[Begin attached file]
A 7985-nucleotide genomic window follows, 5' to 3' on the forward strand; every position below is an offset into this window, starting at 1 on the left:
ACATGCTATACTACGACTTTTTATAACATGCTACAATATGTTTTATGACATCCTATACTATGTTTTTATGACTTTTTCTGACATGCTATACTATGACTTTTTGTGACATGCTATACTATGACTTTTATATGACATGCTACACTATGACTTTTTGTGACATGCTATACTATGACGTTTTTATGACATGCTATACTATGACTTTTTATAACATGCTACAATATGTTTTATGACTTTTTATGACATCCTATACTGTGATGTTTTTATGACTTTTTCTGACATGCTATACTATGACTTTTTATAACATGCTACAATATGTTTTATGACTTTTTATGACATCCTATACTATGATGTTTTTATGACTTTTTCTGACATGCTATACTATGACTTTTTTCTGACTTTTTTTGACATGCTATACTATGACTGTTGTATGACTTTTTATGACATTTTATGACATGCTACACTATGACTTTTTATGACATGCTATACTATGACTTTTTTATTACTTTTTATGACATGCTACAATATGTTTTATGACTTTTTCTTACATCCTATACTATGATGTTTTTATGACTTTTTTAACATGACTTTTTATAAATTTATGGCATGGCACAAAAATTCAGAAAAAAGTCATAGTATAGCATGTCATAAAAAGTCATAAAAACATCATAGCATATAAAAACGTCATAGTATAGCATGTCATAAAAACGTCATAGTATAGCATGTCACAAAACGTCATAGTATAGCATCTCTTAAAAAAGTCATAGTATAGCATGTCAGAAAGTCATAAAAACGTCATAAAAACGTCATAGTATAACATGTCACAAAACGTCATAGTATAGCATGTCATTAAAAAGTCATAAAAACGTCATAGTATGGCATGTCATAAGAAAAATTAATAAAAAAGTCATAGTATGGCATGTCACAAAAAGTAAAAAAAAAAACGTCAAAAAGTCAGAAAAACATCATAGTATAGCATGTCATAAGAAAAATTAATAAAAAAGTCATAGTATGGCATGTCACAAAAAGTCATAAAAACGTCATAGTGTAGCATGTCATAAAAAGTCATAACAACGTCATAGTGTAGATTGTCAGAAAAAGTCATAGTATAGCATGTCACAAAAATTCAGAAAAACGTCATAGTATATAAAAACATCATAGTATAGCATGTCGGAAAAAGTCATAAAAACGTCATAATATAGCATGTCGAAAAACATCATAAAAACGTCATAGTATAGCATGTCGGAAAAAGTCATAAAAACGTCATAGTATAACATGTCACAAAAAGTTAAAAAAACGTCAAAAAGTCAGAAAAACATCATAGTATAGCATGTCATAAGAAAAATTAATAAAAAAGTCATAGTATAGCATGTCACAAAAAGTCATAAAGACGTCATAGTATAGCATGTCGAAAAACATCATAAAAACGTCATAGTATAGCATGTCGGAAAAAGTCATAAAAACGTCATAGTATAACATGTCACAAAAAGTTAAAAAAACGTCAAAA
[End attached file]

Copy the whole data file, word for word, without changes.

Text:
A 7985-nucleotide genomic window follows, 5' to 3' on the forward strand; every position below is an offset into this window, starting at 1 on the left:
ACATGCTATACTACGACTTTTTATAACATGCTACAATATGTTTTATGACATCCTATACTATGTTTTTATGACTTTTTCTGACATGCTATACTATGACTTTTTGTGACATGCTATACTATGACTTTTATATGACATGCTACACTATGACTTTTTGTGACATGCTATACTATGACGTTTTTATGACATGCTATACTATGACTTTTTATAACATGCTACAATATGTTTTATGACTTTTTATGACATCCTATACTGTGATGTTTTTATGACTTTTTCTGACATGCTATACTATGACTTTTTATAACATGCTACAATATGTTTTATGACTTTTTATGACATCCTATACTATGATGTTTTTATGACTTTTTCTGACATGCTATACTATGACTTTTTTCTGACTTTTTTTGACATGCTATACTATGACTGTTGTATGACTTTTTATGACATTTTATGACATGCTACACTATGACTTTTTATGACATGCTATACTATGACTTTTTTATTACTTTTTATGACATGCTACAATATGTTTTATGACTTTTTCTTACATCCTATACTATGATGTTTTTATGACTTTTTTAACATGACTTTTTATAAATTTATGGCATGGCACAAAAATTCAGAAAAAAGTCATAGTATAGCATGTCATAAAAAGTCATAAAAACATCATAGCATATAAAAACGTCATAGTATAGCATGTCATAAAAACGTCATAGTATAGCATGTCACAAAACGTCATAGTATAGCATCTCTTAAAAAAGTCATAGTATAGCATGTCAGAAAGTCATAAAAACGTCATAAAAACGTCATAGTATAACATGTCACAAAACGTCATAGTATAGCATGTCATTAAAAAGTCATAAAAACGTCATAGTATGGCATGTCATAAGAAAAATTAATAAAAAAGTCATAGTATGGCATGTCACAAAAAGTAAAAAAAAAAACGTCAAAAAGTCAGAAAAACATCATAGTATAGCATGTCATAAGAAAAATTAATAAAAAAGTCATAGTATGGCATGTCACAAAAAGTCATAAAAACGTCATAGTGTAGCATGTCATAAAAAGTCATAACAACGTCATAGTGTAGATTGTCAGAAAAAGTCATAGTATAGCATGTCACAAAAATTCAGAAAAACGTCATAGTATATAAAAACATCATAGTATAGCATGTCGGAAAAAGTCATAAAAACGTCATAATATAGCATGTCGAAAAACATCATAAAAACGTCATAGTATAGCATGTCGGAAAAAGTCATAAAAACGTCATAGTATAACATGTCACAAAAAGTTAAAAAAACGTCAAAAAGTCAGAAAAACATCATAGTATAGCATGTCATAAGAAAAATTAATAAAAAAGTCATAGTATAGCATGTCACAAAAAGTCATAAAGACGTCATAGTATAGCATGTCGAAAAACATCATAAAAACGTCATAGTATAGCATGTCGGAAAAAGTCATAAAAACGTCATAGTATAACATGTCACAAAAAGTTAAAAAAACGTCAAAA